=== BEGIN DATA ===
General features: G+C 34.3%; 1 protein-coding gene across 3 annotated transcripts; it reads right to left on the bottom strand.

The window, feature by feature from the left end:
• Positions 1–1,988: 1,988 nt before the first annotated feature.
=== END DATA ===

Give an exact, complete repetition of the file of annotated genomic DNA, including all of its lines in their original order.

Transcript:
General features: G+C 34.3%; 1 protein-coding gene across 3 annotated transcripts; it reads right to left on the bottom strand.

The window, feature by feature from the left end:
• Positions 1–1,988: 1,988 nt before the first annotated feature.